• an examination of ‘technological’ solutions within the wider context of economics, politics and social practices (i.e. behaviour)

I made a few mental notes and though they are not directly concerned with the cities theme, nevertheless fit into the sustainable “box.”

Futurology may be verging on science fiction and it was interesting that someone from the Arthur C Clarke Award was present.
Peer to Peer is a phrase which often crops up with platform and trading as a mechanism for doing away with the “middle man”, whether it is in banking and finance or in energy trading

While the decarbonising of economies was treated as a given, modes of transport have to be discussed within a city and between the city and beyond cities for leisure. 

The thought of living in Metropolis did not sound too attractive to this post modern visually impaired person. 

Developments in personal electric transports were raised and I thought a flying carpet was mentioned. 

A point was made by Professor Bahaj that behaviour was unpredictable and that forecasts were not always correct in retrospect.

Electric bikes in China cost Euro 250 versus Euro 750 in Europe.  One had visions of Chinese commuters going to work on electric bikes and burning of the fat in the gym fitted with a peer to peer energy trading system.  This raised issues of battery storage and life.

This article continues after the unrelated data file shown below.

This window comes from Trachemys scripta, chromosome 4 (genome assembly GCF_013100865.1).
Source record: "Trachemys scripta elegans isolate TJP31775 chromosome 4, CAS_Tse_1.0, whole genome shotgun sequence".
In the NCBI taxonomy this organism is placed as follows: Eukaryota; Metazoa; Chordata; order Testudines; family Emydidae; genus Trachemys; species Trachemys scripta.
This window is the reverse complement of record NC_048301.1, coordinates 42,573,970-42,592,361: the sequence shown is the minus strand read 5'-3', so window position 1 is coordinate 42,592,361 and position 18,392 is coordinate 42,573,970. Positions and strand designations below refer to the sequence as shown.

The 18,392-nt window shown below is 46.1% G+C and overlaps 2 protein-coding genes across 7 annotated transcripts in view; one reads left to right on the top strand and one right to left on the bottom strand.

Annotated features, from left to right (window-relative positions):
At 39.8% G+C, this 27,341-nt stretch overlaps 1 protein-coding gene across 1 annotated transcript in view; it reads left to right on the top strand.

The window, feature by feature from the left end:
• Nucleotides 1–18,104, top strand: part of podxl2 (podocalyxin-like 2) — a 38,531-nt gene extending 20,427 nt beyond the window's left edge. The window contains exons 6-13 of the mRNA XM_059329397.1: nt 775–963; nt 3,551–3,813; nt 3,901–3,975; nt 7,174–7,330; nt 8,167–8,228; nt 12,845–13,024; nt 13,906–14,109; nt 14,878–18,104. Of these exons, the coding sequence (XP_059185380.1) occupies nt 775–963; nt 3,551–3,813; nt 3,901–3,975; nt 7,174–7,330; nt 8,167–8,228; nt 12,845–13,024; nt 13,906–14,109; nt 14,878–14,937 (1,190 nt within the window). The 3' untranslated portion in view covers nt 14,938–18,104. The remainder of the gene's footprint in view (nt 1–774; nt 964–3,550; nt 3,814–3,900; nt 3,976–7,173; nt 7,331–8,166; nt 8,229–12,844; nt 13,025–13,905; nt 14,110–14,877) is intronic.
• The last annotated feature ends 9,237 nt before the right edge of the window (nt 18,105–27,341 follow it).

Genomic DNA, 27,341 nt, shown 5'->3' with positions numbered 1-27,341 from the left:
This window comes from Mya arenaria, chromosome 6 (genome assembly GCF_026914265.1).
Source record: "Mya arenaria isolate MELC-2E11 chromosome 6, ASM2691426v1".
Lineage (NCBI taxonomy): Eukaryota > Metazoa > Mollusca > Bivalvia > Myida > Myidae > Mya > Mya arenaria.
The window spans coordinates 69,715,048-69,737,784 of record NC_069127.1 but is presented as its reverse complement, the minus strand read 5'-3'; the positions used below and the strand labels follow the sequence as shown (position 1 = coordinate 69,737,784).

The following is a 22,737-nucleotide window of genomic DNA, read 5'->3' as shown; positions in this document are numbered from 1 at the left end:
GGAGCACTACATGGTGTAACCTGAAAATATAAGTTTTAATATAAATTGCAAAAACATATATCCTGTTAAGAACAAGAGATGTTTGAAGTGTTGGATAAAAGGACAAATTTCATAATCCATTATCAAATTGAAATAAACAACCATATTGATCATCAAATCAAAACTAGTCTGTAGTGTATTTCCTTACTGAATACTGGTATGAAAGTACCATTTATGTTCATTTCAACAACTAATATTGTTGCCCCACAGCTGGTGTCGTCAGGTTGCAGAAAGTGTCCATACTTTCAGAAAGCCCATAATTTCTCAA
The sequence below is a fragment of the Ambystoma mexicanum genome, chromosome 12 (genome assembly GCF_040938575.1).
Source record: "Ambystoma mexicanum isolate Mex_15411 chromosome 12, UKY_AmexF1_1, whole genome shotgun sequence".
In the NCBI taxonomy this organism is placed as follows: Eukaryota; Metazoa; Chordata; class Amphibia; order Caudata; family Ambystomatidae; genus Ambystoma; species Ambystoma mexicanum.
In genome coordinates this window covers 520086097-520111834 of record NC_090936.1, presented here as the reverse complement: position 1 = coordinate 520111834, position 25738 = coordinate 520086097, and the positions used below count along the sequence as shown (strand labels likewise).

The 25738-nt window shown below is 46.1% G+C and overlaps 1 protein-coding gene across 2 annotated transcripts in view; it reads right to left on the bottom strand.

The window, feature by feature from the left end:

The insurance industry was now calling some of the shots in valuation of building and development such as Swiss Re and Willis Re.

Materials for the manufacture of magnets say in turbines were easily recycleable compared to those used in mobile phones and consumer electronics.  This harks back to the work of Mike Pitts and Hywel Jones described in earlier posts. WIMS

Thermal insulation of buildings was mentioned especially the layers of materials which can be sandwiched between the walls.  The development of an alternative to paraffin wax, which has been used as a phase transfer temperature control, joined with prospect of buildings and glass Photovoltaic systems for energy transfer.  An example was made of a large building in Dubai which generated power and reduced the energy demand for air conditioning. 

Innovation in pumps and design of materials was proceeding but architects and engineers had to be more imaginative. 

Chemists are ideally suited to “improving” some of nature’s processes be it in photosynthesis.  No doubt those specialising on Moral and Ethical issues view us as creators of Frankenstein products and there has been some concern at aspects of bio engineering in agriculture, silviculture and the creation of monoculture industries based on Palm Oil and Eucalyptus for feedstocks.

This was an interesting range of subjects which were covered and there were a healthy amount of sceptics to ensure no one got too carried away.  Energy and sustainability are issues to which I shall return and will add comments and updates to this post.

Many thanks to Andrea and Charlotte of the Royal Society of Chemistry for looking after me.  The RSC has various twitter accounts and RSC_RoadMap may be of interest as could be the Hash Tag #FutureCities
Full report on:
Summary report on: